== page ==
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The analysis drew on a wide range of previously published research, including data from the Institute of Public Health data (2010), which forecasts that over the thirteen year period 2007 to 2020, the number of adults in Ireland with hypertension is expected to rise from 852,000 to over 1,192,000. The report forecasts a 50 per cent rise in those with coronary heart disease, a 48 per cent increase in stoke and a 62 per cent increase in adults with diabetes in the same period.
Dr Margaret O’Riordan, Medical Director of ICGP, said: “The management of patients with chronic disease and multi-morbidity is a challenge for the Irish health service and is projected to grow in the coming years as the population grows and the proportion of older people increases.
“In an Irish study (Teljeur et al, 2013) of patients with Type 2 Diabetes, 90 per cent of patients had at least one additional chronic health problem, with a quarter having four or more additional chronic conditions. GPs as generalists have the unique ability to provide continuity and co-ordination of care for patients with multiple chronic diseases. Irish GPs have clearly demonstrated their ability to provide high quality effective care for these patients given appropriate resources and supports to do so.”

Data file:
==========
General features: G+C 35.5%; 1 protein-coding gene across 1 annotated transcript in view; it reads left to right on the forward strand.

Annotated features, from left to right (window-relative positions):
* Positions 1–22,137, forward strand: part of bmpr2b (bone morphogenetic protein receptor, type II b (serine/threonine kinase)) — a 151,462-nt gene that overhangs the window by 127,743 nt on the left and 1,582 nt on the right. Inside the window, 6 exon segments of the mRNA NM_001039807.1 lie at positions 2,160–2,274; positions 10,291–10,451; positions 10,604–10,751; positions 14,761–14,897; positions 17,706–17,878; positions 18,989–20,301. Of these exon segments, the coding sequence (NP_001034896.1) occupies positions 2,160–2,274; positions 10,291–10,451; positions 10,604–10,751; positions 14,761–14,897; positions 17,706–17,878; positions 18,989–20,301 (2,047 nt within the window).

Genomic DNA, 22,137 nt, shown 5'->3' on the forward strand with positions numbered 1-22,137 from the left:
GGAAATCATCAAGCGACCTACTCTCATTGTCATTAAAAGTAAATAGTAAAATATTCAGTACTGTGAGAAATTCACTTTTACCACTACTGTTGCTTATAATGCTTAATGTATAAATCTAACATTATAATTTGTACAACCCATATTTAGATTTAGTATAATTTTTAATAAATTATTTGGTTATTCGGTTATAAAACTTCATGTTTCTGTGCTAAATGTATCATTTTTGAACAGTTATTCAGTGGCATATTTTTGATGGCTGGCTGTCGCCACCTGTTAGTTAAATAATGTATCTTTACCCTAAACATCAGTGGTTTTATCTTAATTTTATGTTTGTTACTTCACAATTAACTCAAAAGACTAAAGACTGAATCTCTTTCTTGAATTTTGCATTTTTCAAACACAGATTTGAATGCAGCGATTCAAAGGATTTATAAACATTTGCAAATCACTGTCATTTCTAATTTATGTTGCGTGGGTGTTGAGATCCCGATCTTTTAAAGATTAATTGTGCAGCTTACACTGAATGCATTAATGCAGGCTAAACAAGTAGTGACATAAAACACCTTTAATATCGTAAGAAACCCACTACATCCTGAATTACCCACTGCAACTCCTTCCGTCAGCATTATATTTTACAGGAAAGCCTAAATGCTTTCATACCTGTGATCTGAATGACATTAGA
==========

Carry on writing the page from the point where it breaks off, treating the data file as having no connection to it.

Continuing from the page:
The ICGP requested that priority be given to developing and funding services for patients with chronic conditions, based on lessons learned from the Irish Heartwatch cardiovascular disease prevention programme and the Diabetes Structured Care programmes.
The College stated that the development of the Clinical Care Programmes within the HSE has the potential to improve chronic disease management. However, it pointed out that there has been no material commitment shown to date by the Department of Health or HSE to provide the necessary resources and services in the general practice setting to support the implementation of national clinical programmes.
Dr O’Riordan pointed out that, in a recent Irish study, the main barriers to delivering chronic care in the general practice setting were an increased workload and a lack of appropriate funding for chronic disease management (Darker et al, 2011).